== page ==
Ramingining, Northern Territory

Ramingining is an Indigenous community in the Northern Territory, Australia, 560 km east of Darwin. It is on the edge of the Arafura Swamp in Arnhem Land. The population is approximately 800 people, though this fluctuates and there is a significant housing shortage.

The community was established in the early 1970s, and became recognised as Aboriginal land with the passage of the Aboriginal Land Rights Act of 1976. A written permit is required to visit Ramingining. The village has an airstrip at Ramingining Airport, a general store, a school, a police station opened in January 2008, and a health clinic with four nurses and a fly in doctor every Tuesday/Wednesday from Nhulunbuy.

Djambarrpuyngu is the main language in Ramingining, though Gupapuyngu and Ganalbingu are also spoken. The village, along with near-by Murwangi, was also the source for many of the actors in the 2006 film Ten Canoes.

Alcohol is banned in Ramingining. It cannot be consumed by residents or visitors. Kava used to be legally available, [1] but was banned in the entire Northern Territory in August 2007 as a part of the federal government's intervention on indigenous affairs.[2]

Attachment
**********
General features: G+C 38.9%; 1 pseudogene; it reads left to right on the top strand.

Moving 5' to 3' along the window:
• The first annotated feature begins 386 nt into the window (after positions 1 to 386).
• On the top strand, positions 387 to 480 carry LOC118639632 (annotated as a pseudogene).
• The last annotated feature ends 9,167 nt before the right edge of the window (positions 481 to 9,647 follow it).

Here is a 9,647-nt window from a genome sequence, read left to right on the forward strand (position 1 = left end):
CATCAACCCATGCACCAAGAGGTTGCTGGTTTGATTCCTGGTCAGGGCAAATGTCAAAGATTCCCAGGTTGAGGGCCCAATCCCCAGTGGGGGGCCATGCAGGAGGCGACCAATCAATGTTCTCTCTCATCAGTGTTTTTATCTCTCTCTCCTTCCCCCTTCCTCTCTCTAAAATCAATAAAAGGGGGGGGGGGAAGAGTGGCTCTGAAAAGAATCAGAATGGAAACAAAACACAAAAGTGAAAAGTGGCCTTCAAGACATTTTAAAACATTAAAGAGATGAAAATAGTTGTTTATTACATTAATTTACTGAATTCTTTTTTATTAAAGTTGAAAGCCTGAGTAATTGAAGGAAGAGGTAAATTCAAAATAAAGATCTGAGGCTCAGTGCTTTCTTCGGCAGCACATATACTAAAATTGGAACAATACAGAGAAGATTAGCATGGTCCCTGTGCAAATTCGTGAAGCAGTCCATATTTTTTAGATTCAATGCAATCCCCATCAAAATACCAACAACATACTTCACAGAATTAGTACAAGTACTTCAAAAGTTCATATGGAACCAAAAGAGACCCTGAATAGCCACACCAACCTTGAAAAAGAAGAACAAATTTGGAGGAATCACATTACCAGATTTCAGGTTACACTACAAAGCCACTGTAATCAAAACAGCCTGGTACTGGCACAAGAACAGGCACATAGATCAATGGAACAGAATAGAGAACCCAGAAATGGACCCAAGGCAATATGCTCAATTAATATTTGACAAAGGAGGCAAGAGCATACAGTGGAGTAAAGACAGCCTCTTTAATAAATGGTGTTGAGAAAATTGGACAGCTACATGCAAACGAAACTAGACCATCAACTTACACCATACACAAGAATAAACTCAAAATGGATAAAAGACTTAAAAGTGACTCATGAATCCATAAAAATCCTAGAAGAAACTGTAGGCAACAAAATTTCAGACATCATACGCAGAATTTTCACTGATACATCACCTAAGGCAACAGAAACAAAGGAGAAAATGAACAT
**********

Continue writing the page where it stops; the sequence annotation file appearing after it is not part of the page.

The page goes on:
Ramingining school is paired with a sister school in Cockatoo, Victoria, Cockatoo Primary School. [3] Exchange visits are organised where groups of Year 5 pupils and accompanying teachers visit Ramingining for a week. [4] A few weeks or months later, Ramingining students from Year 5 and 6 visit Cockatoo Primary School.

A newer program that started in 2009 saw year nine boys from St Kevins College in Victoria visit Ramingining. The two schools are now fully immersed in an exchange program which will benefit both year 9 boys going into Ramingining and year 7-9 students from Ramingining going to Melbourne. Loreto Mandeville Hall in Melbourne, Victoria also does this.

The Northern Territory Government has provided several infrastructure grants for tourism projects in the region, which is part of the Government's plan to help drive tourism in northern parts of the state. [5]


  1. "Kava Management Plan for the Ramingining Kava Licence Area" (PDF). Government of the Northern Territory. Archived from the original (PDF) on 24 August 2008. Retrieved 15 March 2008.
  2. "NT kava ban 'not to blame' for alcohol problems". ABC news. 3 September 2007. Retrieved 5 November 2008.
  3. "Cross-Country buddies: Cockatoo Primary School and Ramingining CEC". Dare to Lead. Retrieved 15 March 2008.
  4. "Remote Schools: ramingining". Government of the Northern Territory. Archived from the original on 23 January 2008. Retrieved 15 March 2008.
  5. "Arnhem Land set to benefit with tourism infrastructure grants". Northern Territory Government. Retrieved 26 May 2016.

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